By Associated Press
America’s Roman Catholic bishops, overcoming earlier protests from some church leaders, said Tuesday they had overwhelmingly approved a second round of reviews to measure how well U.S. dioceses are implementing sex abuse prevention policies.
The decision was made during the bishops’ closed-door spiritual retreat this week in suburban Denver, where time was set aside to address the clergy sex abuse crisis and, separately, withholding Holy Communion from Catholic lawmakers at odds with church teachings.
The vote on the reviews was 207-14, with one abstention, according to a news release from the U.S. Conference of Catholic Bishops.
Victim advocates and lay reformers had criticized the bishops for discussing the scandal in private and questioned whether the resistance to further audits meant church leaders were abandoning their reforms.
Archbishop Harry J. Flynn, chairman of the bishops’ Ad Hoc Committee on Sex Abuse, said in a statement that the vote was “a clear indication of our commitment” to protect young people.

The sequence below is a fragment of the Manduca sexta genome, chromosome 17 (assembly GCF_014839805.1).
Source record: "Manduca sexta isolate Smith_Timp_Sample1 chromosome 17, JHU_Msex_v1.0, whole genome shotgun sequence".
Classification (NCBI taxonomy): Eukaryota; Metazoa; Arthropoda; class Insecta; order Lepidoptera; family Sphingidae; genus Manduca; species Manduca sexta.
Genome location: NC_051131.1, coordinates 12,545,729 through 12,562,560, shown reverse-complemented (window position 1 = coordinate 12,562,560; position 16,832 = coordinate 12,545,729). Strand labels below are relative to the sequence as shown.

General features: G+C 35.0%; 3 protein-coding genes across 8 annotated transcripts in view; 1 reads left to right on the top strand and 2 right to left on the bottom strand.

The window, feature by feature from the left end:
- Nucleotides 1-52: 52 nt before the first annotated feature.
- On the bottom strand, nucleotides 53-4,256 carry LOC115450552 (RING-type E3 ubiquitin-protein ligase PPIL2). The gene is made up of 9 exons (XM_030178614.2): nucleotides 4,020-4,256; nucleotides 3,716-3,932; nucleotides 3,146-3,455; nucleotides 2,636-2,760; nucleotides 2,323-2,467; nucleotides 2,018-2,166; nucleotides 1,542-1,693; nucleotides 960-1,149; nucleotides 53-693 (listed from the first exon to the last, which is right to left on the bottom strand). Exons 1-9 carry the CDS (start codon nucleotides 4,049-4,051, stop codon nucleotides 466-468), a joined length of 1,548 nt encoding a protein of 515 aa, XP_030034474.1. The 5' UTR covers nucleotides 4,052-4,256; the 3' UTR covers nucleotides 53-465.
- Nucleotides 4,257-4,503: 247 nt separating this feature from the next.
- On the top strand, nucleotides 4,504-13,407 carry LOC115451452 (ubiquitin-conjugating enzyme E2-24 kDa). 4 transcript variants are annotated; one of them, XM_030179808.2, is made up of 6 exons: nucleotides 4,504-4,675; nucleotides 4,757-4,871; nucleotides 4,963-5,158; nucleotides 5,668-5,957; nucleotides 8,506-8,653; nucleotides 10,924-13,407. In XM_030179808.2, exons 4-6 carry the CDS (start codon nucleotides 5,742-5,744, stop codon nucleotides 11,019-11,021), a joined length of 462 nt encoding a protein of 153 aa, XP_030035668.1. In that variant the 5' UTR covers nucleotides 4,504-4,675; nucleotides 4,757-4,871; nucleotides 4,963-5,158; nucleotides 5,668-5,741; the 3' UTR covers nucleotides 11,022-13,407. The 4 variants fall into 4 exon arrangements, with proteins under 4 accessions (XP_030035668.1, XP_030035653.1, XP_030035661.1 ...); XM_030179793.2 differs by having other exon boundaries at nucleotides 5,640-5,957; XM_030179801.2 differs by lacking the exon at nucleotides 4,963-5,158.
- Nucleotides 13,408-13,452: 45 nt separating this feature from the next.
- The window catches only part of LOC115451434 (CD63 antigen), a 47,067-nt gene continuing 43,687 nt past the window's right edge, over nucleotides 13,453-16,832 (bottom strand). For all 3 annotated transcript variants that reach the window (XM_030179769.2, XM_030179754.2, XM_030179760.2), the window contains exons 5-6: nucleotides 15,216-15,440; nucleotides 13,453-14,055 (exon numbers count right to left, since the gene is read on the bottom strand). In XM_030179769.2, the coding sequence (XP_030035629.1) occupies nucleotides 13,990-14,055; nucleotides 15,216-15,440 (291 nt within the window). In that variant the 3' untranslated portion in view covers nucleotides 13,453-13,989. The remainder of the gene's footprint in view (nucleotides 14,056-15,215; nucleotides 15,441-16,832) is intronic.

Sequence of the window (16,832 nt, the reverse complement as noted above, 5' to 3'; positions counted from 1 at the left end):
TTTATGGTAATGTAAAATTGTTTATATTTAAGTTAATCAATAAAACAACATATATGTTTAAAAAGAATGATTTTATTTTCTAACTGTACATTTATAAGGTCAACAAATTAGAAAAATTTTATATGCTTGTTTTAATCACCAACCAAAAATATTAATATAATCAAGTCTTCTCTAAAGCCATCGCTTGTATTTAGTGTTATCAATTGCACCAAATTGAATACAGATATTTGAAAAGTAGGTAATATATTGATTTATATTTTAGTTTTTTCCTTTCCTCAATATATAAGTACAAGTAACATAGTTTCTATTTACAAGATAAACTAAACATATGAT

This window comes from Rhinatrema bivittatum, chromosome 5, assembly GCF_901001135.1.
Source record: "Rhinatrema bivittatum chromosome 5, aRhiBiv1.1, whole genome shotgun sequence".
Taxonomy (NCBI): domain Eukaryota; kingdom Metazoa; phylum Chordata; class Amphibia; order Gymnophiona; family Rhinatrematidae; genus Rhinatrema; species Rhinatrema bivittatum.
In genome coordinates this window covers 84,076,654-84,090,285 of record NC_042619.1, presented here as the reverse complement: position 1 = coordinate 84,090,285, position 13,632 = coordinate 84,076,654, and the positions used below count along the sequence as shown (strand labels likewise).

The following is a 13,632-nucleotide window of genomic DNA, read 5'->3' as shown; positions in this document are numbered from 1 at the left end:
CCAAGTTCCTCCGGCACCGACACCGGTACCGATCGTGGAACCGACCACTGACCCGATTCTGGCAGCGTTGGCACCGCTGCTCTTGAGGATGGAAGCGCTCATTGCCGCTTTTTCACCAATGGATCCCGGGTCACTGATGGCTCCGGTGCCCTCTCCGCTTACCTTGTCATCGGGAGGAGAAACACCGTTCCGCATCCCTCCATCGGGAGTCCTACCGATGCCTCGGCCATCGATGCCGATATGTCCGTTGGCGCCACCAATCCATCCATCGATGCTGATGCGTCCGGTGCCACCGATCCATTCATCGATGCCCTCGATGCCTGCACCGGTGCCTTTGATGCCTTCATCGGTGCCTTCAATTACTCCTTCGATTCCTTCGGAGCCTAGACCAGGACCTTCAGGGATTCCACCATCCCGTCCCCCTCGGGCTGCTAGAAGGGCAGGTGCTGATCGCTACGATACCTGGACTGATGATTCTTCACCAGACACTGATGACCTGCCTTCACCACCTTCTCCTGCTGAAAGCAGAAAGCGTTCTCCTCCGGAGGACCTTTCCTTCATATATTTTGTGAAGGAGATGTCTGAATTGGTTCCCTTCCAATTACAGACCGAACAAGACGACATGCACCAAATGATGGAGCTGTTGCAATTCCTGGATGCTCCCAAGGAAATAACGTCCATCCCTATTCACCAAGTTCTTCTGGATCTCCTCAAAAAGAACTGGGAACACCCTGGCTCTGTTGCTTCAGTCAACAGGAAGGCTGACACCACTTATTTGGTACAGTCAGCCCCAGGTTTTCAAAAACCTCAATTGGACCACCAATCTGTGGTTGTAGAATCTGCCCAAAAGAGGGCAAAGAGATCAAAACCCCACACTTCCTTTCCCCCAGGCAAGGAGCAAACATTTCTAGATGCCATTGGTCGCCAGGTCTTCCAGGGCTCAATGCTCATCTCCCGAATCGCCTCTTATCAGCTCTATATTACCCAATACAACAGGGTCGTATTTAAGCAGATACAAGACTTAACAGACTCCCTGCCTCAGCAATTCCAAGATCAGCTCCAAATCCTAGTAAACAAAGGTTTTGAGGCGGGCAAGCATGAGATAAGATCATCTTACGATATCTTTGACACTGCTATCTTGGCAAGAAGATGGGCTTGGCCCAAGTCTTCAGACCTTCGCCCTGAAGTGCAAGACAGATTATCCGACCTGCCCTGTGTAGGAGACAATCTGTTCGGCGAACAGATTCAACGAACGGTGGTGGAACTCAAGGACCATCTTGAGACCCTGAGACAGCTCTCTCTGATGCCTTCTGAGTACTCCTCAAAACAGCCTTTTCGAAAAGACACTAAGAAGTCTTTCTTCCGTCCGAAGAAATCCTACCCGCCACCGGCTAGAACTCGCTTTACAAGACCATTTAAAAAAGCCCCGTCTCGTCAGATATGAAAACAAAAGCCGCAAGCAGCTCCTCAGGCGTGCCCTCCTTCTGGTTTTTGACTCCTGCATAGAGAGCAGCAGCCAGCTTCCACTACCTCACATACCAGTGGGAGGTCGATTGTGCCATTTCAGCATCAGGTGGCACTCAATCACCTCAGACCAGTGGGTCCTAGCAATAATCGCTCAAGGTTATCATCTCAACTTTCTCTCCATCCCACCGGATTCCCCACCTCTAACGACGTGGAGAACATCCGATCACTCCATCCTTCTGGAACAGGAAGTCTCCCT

A first round of audits last year found that 90 percent of dioceses were in compliance with the discipline policy the bishops mandated two years ago at the height of the sex-abuse crisis.
Four of the 195 U.S. dioceses, including the Davenport Diocese, were not audited for various reasons.
The bishops have agreed to conduct annual audits until they complete an upcoming review of their abuse-prevention plan.
They also authorized a third study on the scandal, looking further at psychological and sexual aspects of the crisis.
Two previous studies, including one on the scope of the scandal, were released last February. The tally by the John Jay College of Criminal Justice found 10,667 molestation claims since 1950, with about 4 percent of all American clerics who served during that time accused of abuse.
This latest study, involving intensive interviews with victims and perpetrators, will take at least two years and cost several million dollars, according to Illinois Justice Anne Burke, leader of the National Review Board, the lay watchdog panel overseeing the audits and research.
David Clohessy, national director for the Survivors Network of those Abused by Priests, said the bishops have “committed only to the bare minimum.” He said the bishops have too much control over what auditors can review and their conclusions were flawed.
“They’ve taken an extraordinarily minimal step,” Clohessy
said. The auditors insist their investigations have been thorough and
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